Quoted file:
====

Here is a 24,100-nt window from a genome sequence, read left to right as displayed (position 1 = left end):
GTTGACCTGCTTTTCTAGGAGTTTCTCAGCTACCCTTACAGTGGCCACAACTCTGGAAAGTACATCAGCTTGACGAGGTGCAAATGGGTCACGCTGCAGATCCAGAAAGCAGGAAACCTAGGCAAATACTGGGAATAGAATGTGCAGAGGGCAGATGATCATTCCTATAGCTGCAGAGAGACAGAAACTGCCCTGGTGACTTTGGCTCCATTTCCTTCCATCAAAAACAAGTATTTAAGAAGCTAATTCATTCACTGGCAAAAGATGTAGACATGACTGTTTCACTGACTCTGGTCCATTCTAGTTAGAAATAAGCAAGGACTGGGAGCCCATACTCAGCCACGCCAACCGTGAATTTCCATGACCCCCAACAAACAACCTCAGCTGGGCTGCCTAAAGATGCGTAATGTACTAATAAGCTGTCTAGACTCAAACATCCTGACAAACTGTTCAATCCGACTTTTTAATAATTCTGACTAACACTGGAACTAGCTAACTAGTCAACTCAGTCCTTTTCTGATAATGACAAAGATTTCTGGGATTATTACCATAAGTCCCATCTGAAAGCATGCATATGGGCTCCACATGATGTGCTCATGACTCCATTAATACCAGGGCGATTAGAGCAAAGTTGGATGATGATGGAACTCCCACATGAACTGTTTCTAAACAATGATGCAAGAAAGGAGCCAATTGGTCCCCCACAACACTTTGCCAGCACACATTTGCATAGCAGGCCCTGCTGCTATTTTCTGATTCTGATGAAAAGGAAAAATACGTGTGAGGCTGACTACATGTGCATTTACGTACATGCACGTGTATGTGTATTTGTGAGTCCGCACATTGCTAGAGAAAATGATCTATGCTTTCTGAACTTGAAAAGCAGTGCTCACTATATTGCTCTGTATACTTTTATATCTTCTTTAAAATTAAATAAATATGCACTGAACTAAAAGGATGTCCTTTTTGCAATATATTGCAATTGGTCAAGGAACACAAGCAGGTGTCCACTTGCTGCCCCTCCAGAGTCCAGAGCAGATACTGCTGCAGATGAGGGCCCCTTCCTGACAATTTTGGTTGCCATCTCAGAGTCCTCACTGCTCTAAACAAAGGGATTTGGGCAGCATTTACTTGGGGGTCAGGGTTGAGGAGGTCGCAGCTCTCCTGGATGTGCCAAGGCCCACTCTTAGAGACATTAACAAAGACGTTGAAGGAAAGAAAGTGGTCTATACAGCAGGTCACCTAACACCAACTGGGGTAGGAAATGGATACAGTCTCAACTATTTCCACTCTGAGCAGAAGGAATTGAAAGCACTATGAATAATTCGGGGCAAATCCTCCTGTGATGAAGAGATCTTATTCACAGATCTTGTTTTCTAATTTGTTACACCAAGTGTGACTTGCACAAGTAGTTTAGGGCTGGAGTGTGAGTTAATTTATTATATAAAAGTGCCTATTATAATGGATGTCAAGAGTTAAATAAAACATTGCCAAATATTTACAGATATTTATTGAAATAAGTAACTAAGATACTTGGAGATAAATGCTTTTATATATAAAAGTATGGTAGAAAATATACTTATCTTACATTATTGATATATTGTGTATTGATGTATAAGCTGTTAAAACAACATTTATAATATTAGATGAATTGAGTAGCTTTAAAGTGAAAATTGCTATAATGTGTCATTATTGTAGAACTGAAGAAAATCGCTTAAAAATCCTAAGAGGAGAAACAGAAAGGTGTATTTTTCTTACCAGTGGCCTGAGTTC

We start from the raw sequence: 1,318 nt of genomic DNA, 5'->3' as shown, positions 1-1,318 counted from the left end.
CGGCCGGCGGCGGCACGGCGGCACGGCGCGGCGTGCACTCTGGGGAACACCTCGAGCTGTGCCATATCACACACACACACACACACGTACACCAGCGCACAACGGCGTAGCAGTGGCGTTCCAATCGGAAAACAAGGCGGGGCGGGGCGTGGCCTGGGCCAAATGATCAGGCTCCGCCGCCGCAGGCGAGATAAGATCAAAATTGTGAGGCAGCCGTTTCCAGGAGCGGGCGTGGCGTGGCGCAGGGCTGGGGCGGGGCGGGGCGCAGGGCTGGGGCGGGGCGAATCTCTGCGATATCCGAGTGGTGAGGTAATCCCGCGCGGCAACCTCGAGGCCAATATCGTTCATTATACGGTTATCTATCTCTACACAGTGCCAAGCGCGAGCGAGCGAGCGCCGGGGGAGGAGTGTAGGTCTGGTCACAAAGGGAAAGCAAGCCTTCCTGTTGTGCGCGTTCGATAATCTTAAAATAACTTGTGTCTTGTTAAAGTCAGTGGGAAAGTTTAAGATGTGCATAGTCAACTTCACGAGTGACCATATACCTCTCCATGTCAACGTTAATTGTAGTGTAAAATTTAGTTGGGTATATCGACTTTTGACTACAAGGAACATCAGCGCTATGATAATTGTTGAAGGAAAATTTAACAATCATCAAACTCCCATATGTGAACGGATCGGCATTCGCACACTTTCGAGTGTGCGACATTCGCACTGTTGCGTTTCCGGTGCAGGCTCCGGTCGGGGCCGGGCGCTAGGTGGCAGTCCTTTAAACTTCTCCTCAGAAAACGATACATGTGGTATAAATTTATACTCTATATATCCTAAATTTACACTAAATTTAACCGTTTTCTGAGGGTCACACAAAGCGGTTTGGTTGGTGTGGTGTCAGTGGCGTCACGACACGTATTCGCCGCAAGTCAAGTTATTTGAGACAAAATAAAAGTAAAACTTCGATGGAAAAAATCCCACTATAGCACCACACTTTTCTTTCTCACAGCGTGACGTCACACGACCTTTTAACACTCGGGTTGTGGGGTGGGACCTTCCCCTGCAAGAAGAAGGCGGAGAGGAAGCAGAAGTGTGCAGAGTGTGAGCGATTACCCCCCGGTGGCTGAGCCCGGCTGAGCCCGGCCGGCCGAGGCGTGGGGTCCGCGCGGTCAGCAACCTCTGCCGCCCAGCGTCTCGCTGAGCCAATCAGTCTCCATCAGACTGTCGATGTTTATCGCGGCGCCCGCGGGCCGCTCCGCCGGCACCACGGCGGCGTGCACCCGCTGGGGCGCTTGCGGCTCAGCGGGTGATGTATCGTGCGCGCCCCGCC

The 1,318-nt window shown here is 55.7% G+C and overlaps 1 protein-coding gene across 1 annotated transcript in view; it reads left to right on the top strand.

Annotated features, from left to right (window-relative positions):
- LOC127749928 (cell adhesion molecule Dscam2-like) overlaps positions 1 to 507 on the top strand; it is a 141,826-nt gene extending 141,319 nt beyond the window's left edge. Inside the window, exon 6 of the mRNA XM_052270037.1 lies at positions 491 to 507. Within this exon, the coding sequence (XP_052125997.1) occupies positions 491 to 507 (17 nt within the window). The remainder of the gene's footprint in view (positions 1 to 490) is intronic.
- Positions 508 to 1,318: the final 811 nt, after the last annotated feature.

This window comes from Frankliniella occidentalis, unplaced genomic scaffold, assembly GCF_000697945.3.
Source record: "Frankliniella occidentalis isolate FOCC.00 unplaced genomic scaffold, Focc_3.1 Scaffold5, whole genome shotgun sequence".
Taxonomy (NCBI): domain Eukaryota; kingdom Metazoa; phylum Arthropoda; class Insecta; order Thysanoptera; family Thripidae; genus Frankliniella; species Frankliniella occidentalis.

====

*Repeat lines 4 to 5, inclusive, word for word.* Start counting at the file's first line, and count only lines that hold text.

CGGCCGGCGGCGGCACGGCGGCACGGCGCGGCGTGCACTCTGGGGAACACCTCGAGCTGTGCCATATCACACACACACACACACACGTACACCAGCGCACAACGGCGTAGCAGTGGCGTTCCAATCGGAAAACAAGGCGGGGCGGGGCGTGGCCTGGGCCAAATGATCAGGCTCCGCCGCCGCAGGCGAGATAAGATCAAAATTGTGAGGCAGCCGTTTCCAGGAGCGGGCGTGGCGTGGCGCAGGGCTGGGGCGGGGCGGGGCGCAGGGCTGGGGCGGGGCGAATCTCTGCGATATCCGAGTGGTGAGGTAATCCCGCGCGGCAACCTCGAGGCCAATATCGTTCATTATACGGTTATCTATCTCTACACAGTGCCAAGCGCGAGCGAGCGAGCGCCGGGGGAGGAGTGTAGGTCTGGTCACAAAGGGAAAGCAAGCCTTCCTGTTGTGCGCGTTCGATAATCTTAAAATAACTTGTGTCTTGTTAAAGTCAGTGGGAAAGTTTAAGATGTGCATAGTCAACTTCACGAGTGACCATATACCTCTCCATGTCAACGTTAATTGTAGTGTAAAATTTAGTTGGGTATATCGACTTTTGACTACAAGGAACATCAGCGCTATGATAATTGTTGAAGGAAAATTTAACAATCATCAAACTCCCATATGTGAACGGATCGGCATTCGCACACTTTCGAGTGTGCGACATTCGCACTGTTGCGTTTCCGGTGCAGGCTCCGGTCGGGGCCGGGCGCTAGGTGGCAGTCCTTTAAACTTCTCCTCAGAAAACGATACATGTGGTATAAATTTATACTCTATATATCCTAAATTTACACTAAATTTAACCGTTTTCTGAGGGTCACACAAAGCGGTTTGGTTGGTGTGGTGTCAGTGGCGTCACGACACGTATTCGCCGCAAGTCAAGTTATTTGAGACAAAATAAAAGTAAAACTTCGATGGAAAAAATCCCACTATAGCACCACACTTTTCTTTCTCACAGCGTGACGTCACACGACCTTTTAACACTCGGGTTGTGGGGTGGGACCTTCCCCTGCAAGAAGAAGGCGGAGAGGAAGCAGAAGTGTGCAGAGTGTGAGCGATTACCCCCCGGTGGCTGAGCCCGGCTGAGCCCGGCCGGCCGAGGCGTGGGGTCCGCGCGGTCAGCAACCTCTGCCGCCCAGCGTCTCGCTGAGCCAATCAGTCTCCATCAGACTGTCGATGTTTATCGCGGCGCCCGCGGGCCGCTCCGCCGGCACCACGGCGGCGTGCACCCGCTGGGGCGCTTGCGGCTCAGCGGGTGATGTATCGTGCGCGCCCCGCC

The 1,318-nt window shown here is 55.7% G+C and overlaps 1 protein-coding gene across 1 annotated transcript in view; it reads left to right on the top strand.